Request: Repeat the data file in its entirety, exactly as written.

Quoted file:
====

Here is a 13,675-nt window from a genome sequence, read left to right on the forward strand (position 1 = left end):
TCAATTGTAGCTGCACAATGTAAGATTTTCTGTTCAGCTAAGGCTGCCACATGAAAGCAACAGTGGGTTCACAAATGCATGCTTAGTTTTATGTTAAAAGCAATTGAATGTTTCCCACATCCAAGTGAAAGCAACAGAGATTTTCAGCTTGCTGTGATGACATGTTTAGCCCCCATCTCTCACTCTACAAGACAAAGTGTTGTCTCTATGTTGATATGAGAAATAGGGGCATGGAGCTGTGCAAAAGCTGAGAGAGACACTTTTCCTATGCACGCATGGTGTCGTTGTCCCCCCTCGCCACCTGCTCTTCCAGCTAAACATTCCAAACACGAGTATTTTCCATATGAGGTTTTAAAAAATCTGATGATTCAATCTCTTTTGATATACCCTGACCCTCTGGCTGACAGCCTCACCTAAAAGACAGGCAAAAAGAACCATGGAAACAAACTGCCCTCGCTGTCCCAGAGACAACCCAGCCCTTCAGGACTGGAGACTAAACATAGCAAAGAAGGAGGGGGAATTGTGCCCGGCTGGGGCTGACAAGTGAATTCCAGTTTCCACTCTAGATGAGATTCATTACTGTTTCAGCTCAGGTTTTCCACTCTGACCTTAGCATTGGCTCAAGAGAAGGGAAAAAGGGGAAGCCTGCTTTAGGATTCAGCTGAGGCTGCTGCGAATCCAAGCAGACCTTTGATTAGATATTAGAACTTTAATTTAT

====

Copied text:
Here is a 13,675-nt window from a genome sequence, read left to right on the forward strand (position 1 = left end):
TCAATTGTAGCTGCACAATGTAAGATTTTCTGTTCAGCTAAGGCTGCCACATGAAAGCAACAGTGGGTTCACAAATGCATGCTTAGTTTTATGTTAAAAGCAATTGAATGTTTCCCACATCCAAGTGAAAGCAACAGAGATTTTCAGCTTGCTGTGATGACATGTTTAGCCCCCATCTCTCACTCTACAAGACAAAGTGTTGTCTCTATGTTGATATGAGAAATAGGGGCATGGAGCTGTGCAAAAGCTGAGAGAGACACTTTTCCTATGCACGCATGGTGTCGTTGTCCCCCCTCGCCACCTGCTCTTCCAGCTAAACATTCCAAACACGAGTATTTTCCATATGAGGTTTTAAAAAATCTGATGATTCAATCTCTTTTGATATACCCTGACCCTCTGGCTGACAGCCTCACCTAAAAGACAGGCAAAAAGAACCATGGAAACAAACTGCCCTCGCTGTCCCAGAGACAACCCAGCCCTTCAGGACTGGAGACTAAACATAGCAAAGAAGGAGGGGGAATTGTGCCCGGCTGGGGCTGACAAGTGAATTCCAGTTTCCACTCTAGATGAGATTCATTACTGTTTCAGCTCAGGTTTTCCACTCTGACCTTAGCATTGGCTCAAGAGAAGGGAAAAAGGGGAAGCCTGCTTTAGGATTCAGCTGAGGCTGCTGCGAATCCAAGCAGACCTTTGATTAGATATTAGAACTTTAATTTAT